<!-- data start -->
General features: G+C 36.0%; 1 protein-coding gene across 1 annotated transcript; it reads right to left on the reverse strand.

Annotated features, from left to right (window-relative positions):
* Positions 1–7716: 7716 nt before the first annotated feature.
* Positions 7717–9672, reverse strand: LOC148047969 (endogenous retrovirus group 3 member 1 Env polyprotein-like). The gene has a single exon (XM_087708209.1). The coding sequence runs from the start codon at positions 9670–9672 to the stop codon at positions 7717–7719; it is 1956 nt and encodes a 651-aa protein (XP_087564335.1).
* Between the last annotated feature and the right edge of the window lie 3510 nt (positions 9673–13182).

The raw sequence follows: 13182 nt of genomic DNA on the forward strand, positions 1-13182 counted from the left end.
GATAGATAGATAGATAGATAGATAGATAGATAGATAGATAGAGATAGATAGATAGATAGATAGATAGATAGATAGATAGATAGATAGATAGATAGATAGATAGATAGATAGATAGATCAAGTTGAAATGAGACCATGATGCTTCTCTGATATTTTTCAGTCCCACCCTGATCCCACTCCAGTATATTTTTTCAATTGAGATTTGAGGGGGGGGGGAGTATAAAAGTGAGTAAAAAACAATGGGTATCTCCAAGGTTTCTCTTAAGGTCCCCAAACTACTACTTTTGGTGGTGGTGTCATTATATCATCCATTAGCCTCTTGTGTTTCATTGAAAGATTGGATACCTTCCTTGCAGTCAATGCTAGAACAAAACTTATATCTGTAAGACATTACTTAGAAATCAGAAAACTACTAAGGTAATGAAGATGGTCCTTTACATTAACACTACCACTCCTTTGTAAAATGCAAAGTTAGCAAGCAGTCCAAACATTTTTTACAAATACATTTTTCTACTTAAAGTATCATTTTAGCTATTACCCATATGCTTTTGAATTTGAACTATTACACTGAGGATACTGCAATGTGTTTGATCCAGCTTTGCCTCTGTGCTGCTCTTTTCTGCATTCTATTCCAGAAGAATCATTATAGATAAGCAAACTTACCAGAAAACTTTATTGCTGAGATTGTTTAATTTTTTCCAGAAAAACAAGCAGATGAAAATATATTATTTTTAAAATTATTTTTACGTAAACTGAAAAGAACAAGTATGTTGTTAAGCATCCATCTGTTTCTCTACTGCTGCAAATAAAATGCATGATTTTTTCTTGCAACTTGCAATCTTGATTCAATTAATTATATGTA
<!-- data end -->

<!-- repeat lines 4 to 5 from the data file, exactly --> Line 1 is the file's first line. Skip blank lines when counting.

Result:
* Positions 7717–9672, reverse strand: LOC148047969 (endogenous retrovirus group 3 member 1 Env polyprotein-like). The gene has a single exon (XM_087708209.1). The coding sequence runs from the start codon at positions 9670–9672 to the stop codon at positions 7717–7719; it is 1956 nt and encodes a 651-aa protein (XP_087564335.1).
* Between the last annotated feature and the right edge of the window lie 3510 nt (positions 9673–13182).